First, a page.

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Posts Tagged ‘Advice’

Clients not paying on time or refusing to pay?

Tuesday, June 2nd, 2015

Overdue payments

If so, ask yourself this: Do your clients actually know when they need to pay you or are you assuming they do!

Check through these three easy steps:

1. State your terms BEFORE you provide the goods or services– this may seem obvious but many businesses do not actually tell their customers when they want to be paid! I had a client call me up for help because she was owed money by a customer who was refusing to pay.When I asked her to send me a copy of her Terms of Business, turns out she didn’t have any! She had sent out beautifully coloured proposals setting out her services and the price, but no actual statement of when it was payable or what would happen if they were late paying.

2. Check your invoices– do they clearly set out:

  • Payment terms e.g. ” Payable within 14 days from date of invoice”
  • Your bank account details
  • That interest is chargeable if client is late paying
  • Link back to your Terms of Business?

3. If all else fails, sue! If the amount you are owed is less than £100,000 and you have done everything possible to get it back, you can actually take the client to court yourself online without involving a lawyer.Check out the new Money Claim Online service, offered by HM Courts & Tribunal Service. It costs from as little as £25 for claims up to £300.

If the customer does not pay or defend the case, you get judgment against the customer and can then enforce it. Most customers do not want to have a judgment against their name as it will affect their credit ratings if they want to borrow money, not to mention the overall black mark it creates on all sorts of records.

If you need help with drafting your Terms of Business or would prefer us to handle the claims process, contact us now.

Look before you …sign!

Sunday, October 21st, 2012

If there is one thing that truly gets me down as a lawyer, it is people running businesses without proper terms & conditions in place or worse still, blindly signing up to terms without even reading them! You may be thinking to yourself “of course I would never do a thing like that!” However, in the heat of the moment, strange things happen. Take for example, a multi-million pound company who was so thrilled by the prospect of the orders streaming in, that they didn’t check the terms and just signed the contract presented to them. Then the economic downturn hit and they found they were locked into accepting orders at a price that meant they made a loss on every order. I was called in to the rescue and imagine their faces when I had to report that the contract had no termination clause and they were locked in for several years….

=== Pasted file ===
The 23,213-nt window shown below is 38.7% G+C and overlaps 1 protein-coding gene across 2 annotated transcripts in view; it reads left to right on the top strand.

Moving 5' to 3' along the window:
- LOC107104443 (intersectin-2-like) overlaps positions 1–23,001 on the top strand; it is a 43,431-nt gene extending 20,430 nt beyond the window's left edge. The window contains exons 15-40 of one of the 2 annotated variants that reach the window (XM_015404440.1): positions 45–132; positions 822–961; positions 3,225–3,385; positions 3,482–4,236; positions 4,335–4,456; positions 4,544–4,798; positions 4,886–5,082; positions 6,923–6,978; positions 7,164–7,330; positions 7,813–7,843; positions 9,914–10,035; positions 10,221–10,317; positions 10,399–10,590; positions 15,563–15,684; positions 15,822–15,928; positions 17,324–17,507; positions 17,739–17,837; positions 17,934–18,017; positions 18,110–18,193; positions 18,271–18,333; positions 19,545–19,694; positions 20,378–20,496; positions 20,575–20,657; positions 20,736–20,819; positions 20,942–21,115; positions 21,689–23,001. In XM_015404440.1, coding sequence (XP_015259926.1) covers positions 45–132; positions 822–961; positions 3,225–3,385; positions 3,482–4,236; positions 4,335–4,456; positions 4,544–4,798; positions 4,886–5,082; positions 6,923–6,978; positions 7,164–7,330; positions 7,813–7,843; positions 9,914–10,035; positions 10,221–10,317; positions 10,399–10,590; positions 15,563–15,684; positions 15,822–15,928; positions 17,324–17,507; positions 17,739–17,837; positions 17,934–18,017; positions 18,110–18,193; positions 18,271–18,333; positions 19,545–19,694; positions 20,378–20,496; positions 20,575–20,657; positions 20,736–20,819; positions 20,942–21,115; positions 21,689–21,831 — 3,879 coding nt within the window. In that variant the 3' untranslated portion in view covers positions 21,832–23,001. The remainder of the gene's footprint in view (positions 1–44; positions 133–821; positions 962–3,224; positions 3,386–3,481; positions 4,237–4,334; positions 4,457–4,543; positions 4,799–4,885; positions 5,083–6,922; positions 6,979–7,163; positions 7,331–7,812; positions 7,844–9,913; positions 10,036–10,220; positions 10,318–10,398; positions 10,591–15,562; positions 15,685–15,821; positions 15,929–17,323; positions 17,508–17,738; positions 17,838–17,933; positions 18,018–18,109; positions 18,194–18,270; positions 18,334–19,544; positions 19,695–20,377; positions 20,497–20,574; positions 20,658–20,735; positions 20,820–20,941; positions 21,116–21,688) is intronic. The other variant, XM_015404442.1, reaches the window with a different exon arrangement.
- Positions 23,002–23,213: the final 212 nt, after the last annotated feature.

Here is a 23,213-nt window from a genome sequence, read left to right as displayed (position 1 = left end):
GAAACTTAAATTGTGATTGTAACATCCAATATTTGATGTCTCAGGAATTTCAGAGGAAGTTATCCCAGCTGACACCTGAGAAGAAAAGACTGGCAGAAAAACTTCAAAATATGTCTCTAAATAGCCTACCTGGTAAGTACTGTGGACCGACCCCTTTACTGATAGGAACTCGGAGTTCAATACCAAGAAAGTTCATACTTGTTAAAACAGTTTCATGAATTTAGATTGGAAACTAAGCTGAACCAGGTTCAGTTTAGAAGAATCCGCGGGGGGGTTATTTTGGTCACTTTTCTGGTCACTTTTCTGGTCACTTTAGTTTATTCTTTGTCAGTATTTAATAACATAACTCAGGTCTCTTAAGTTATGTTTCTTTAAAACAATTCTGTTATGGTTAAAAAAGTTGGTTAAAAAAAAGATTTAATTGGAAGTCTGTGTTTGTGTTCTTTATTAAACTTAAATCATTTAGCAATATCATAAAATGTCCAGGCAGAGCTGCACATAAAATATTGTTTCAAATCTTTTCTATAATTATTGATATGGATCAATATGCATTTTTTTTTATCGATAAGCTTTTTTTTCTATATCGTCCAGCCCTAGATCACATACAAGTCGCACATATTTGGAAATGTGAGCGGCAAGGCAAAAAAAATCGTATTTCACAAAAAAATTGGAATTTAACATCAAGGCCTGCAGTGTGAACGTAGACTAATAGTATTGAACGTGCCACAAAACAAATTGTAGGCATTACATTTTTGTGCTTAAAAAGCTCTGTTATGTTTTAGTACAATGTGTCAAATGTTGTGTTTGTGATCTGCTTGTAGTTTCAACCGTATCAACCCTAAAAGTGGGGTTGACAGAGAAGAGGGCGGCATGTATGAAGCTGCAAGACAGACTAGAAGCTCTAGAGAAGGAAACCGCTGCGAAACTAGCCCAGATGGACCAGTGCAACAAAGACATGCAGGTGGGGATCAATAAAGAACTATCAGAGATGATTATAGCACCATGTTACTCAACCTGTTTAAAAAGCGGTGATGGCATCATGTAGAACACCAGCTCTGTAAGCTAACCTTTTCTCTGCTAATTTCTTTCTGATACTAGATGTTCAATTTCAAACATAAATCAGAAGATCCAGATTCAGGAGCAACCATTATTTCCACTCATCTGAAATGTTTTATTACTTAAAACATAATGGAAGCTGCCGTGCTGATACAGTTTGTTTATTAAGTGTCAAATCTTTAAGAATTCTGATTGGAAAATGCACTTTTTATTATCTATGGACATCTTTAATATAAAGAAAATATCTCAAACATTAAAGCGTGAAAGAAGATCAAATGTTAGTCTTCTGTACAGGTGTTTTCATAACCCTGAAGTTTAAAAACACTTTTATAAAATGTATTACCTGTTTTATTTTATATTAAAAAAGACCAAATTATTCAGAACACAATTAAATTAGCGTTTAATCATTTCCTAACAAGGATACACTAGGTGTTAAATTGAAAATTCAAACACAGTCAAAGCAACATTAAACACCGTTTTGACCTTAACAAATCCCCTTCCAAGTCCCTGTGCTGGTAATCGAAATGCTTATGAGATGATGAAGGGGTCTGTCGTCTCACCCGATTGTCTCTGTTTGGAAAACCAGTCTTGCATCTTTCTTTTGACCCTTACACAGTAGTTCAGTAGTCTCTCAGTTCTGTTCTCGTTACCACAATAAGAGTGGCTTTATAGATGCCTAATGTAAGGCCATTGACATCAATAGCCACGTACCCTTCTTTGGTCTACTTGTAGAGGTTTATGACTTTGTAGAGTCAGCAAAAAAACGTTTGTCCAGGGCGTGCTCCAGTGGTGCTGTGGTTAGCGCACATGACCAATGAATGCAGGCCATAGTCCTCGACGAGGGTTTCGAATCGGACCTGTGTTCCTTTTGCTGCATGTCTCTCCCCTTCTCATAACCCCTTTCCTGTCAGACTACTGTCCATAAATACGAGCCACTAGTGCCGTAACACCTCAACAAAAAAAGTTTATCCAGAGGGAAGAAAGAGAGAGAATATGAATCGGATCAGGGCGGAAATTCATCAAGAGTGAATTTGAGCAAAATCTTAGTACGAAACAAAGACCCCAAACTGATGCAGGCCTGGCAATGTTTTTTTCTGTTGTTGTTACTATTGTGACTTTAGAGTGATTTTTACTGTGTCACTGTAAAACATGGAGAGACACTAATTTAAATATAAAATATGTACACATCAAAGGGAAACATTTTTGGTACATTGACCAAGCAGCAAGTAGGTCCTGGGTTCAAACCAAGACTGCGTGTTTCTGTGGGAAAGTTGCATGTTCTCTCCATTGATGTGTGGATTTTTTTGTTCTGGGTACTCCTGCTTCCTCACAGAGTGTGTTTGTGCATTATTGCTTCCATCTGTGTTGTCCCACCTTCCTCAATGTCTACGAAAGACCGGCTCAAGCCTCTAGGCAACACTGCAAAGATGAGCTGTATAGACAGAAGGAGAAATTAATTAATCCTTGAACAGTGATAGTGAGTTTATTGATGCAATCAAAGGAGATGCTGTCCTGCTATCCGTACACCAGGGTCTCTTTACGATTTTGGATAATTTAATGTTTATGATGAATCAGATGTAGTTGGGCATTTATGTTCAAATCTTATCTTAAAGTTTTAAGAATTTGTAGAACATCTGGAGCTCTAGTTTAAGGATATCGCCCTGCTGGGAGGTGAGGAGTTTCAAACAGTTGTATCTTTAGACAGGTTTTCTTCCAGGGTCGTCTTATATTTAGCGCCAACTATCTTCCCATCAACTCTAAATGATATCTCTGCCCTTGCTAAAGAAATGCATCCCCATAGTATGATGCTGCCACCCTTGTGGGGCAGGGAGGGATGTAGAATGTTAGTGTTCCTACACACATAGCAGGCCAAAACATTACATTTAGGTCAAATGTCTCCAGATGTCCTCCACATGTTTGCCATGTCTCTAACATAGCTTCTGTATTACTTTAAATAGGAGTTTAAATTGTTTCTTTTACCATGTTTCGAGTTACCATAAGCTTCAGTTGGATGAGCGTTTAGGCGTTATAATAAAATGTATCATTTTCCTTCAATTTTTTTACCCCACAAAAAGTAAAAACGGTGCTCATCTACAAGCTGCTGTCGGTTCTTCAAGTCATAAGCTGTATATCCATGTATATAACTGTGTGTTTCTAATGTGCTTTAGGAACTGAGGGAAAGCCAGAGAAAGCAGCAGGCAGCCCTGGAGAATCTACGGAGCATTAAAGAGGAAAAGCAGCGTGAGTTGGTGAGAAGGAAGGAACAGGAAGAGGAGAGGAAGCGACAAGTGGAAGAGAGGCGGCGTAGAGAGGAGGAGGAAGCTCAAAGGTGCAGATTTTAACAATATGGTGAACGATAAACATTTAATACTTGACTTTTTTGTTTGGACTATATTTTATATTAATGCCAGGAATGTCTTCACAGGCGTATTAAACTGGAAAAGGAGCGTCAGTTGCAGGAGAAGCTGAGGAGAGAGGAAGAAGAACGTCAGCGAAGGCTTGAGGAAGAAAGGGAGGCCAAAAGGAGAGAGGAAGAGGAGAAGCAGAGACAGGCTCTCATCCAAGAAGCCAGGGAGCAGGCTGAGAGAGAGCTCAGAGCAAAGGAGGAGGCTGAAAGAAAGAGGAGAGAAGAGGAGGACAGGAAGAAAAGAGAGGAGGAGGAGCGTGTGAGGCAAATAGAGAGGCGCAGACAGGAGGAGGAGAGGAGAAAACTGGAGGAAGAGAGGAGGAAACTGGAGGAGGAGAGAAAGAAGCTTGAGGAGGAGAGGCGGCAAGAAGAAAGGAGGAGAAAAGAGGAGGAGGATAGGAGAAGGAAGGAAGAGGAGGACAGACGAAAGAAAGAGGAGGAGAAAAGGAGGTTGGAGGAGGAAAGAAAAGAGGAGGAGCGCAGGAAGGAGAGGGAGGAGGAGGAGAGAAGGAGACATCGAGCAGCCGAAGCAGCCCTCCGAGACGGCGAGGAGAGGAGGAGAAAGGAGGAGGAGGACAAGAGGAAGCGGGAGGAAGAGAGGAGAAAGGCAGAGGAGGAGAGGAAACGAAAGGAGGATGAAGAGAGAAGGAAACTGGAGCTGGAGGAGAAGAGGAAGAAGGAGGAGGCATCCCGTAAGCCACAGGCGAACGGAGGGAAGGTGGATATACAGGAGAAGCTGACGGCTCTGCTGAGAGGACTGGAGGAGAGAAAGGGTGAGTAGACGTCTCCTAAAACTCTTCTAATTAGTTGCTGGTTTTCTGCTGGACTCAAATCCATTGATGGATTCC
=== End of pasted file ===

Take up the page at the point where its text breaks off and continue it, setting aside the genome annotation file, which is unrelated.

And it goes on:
Look before you...sign!

Do you really know what you are signing up to?

Then there was the case recently of an on-line company that deliberately put a term in their contract that by placing the order the customer thereby sold their soul to the company! This was simply to test whether customers actually read their terms. Surprise, surprise: no one noticed and orders kept streaming in!

SO , please, please only sign up to terms you have read and that you understand. Here are a few key clauses to look out for:

  • Term of the contract– how long are you truly being asked to sign up for? Is there a minimum term when both parties are locked in? Will the contract renew automatically, if you don’t let the other side know you want out?
  • How can the contract be terminated? Usually contracts set out four types of circumstances:
    1. Where neither party is at fault and you simply want to end the relationship. In this case, check how much notice both parties need to give and that the period is long enough to enable you to deal with the change. This is particularly so if you are the supplier and you need to give notice up the supply chain to your own suppliers.
    2. Where there is a breach-this is a huge subject in itself, but my simplest advice is to think through all the possible scenarios of what could possibly go wrong and spell out what should happen in that instance. Do not leave it to assumptions. Say what you expect the other side to do to remedy the situation and how much time they have to do so. Are there any breaches which are so serious, that you can terminate instantly? If so, spell out those instances too.
    3. Where there is a change in status e.g. one party goes into liquidation, commits a criminal offence or simply gets ill or dies-often this entitles a party to immediately terminate the contract.
    4. Force Majeure or ‘Act of God’ i.e. something beyond the control of either party forces one party to delay or not be able to perform its obligations under the contract. The recent ash cloud is such an example. If the situation persists for a certain amount of time-usually 30 days- either party can terminate without being in breach.
  • What are the payment terms? Consider whether to be paid or pay in stages on completion of certain milestones. How is payment to be made and what happens if it is late? Is interest chargeable, can either party walk away for breach and/or demand goods back?
  • Don’t forget extras such as delivery costs & VAT-these cannot be added without warning beforehand